Former educator Sandy Horning, 77, said she appreciated Lombardo’s background in law enforcement and had a strong grasp on improving schooling across the state.
“He knows what’s going on in the streets … he’s very impressive with education,” the Reno resident said. “I think he hit all the high spots.”
Carson City high schooler Jessica Gonzalez, 16, said she liked Lombardo’s speech but sought more detail on what his campaign hopes to achieve.
“I wanted him to go more in depth on how he’s going to defend our rights and how he’s going to explain to the younger people how he is going to reach them,” she said.
A cadre of Democrat-aligned groups including the Democratic Governors Association and Nevada Democratic Victory issued statements on Monday panning Lombardo’s announcement. DGA Executive Director Noam Lee accused him of walking “every partisan ideological line as he’s pretended to represent the constituents he promised to serve and protect while trying to avoid estranging the Republican base he needs for his pending political career.”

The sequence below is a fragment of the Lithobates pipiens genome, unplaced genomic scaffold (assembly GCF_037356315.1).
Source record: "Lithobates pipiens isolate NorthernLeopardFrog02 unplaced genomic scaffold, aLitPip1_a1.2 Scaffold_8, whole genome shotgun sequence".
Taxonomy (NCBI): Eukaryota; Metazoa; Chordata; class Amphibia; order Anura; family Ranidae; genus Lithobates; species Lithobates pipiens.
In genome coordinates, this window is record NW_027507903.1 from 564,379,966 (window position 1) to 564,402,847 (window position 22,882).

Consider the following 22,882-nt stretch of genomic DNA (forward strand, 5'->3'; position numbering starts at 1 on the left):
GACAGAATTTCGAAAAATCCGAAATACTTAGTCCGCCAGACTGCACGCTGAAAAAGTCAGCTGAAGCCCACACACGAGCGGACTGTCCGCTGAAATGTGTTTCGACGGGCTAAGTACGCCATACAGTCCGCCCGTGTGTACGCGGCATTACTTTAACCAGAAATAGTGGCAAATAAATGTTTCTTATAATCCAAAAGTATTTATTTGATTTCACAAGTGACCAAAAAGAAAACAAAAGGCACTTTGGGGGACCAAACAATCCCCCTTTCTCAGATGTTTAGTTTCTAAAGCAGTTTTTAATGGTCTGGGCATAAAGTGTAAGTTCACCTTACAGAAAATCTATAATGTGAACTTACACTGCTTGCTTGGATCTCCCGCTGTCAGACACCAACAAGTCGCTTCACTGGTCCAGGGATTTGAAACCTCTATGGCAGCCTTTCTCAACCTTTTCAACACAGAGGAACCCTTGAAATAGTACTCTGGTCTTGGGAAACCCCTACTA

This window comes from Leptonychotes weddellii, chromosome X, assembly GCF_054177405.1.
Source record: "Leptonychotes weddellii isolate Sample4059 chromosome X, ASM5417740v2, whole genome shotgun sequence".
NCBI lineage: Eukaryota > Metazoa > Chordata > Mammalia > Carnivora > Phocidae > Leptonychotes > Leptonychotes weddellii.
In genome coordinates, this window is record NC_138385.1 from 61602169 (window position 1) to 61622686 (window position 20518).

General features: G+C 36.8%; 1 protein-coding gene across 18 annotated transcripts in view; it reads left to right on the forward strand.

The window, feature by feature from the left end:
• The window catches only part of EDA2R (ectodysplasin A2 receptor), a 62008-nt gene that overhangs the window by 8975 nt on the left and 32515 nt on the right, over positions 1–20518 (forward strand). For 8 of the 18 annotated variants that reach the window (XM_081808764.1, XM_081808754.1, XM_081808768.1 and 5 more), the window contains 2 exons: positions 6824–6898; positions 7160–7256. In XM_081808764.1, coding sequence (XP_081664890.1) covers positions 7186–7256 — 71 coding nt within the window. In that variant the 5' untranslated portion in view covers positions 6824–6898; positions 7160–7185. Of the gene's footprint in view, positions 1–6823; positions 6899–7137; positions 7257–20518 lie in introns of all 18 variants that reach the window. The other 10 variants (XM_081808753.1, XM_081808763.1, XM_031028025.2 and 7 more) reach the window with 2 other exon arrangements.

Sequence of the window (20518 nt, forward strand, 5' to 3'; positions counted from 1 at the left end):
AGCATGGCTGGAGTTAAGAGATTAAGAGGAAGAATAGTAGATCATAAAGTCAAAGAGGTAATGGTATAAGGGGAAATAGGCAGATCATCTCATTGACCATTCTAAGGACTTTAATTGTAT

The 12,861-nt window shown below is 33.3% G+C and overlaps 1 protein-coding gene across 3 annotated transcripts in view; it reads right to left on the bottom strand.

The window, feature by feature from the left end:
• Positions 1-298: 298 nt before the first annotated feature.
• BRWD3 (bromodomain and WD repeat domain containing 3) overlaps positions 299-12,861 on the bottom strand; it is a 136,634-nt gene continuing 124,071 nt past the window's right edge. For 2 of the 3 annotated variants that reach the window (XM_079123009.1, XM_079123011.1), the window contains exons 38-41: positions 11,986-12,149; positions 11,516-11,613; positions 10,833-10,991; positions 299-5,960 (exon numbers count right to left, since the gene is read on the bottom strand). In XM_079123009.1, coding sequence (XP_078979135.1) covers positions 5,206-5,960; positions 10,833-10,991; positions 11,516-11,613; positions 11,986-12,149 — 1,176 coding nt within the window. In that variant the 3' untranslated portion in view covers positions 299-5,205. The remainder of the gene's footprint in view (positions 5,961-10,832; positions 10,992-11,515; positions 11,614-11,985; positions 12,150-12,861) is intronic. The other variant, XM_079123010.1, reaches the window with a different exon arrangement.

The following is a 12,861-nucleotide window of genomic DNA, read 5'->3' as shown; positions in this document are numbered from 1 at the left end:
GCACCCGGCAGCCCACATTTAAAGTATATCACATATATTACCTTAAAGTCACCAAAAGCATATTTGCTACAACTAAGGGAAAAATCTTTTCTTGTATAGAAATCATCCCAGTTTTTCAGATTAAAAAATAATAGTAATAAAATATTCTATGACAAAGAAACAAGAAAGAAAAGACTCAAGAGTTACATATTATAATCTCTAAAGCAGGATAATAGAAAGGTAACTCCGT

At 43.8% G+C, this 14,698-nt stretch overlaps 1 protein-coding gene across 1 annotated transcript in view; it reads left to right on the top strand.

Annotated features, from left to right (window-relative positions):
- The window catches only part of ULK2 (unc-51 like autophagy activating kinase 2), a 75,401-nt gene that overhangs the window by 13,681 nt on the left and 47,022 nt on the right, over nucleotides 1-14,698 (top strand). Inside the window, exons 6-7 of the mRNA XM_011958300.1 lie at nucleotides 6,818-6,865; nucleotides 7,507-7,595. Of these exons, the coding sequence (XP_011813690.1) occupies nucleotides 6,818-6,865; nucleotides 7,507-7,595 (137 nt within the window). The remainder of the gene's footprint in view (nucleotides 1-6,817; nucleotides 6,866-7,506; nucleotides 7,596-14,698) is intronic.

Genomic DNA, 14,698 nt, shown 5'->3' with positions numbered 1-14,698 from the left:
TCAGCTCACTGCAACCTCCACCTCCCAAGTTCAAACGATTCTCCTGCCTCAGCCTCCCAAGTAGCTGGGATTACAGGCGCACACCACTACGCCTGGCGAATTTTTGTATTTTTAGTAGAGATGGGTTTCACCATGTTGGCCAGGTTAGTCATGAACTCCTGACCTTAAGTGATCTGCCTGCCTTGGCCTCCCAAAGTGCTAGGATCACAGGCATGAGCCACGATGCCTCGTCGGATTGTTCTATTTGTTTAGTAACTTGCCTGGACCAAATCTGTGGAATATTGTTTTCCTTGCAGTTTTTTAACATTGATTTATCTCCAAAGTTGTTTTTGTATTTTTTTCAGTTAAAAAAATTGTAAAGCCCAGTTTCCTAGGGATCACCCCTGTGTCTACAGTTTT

Asked by reporters on Monday if he would seek the endorsement of former President Donald Trump, Lombardo said “seek” is an “arbitrary word” but would accept the former president’s endorsement if offered.
“If I receive it, I'll embrace it. Sure,” he said. “You know, anybody that's willing to endorse me and what I believe in, and the direction I want to go in, I'm not going to turn them away.”
In addition to pledging to veto any new taxes, Lombardo said he would oppose any efforts to introduce a state income tax, raise property taxes or any other efforts to “advance public policy that would make Bernie Sanders blush.”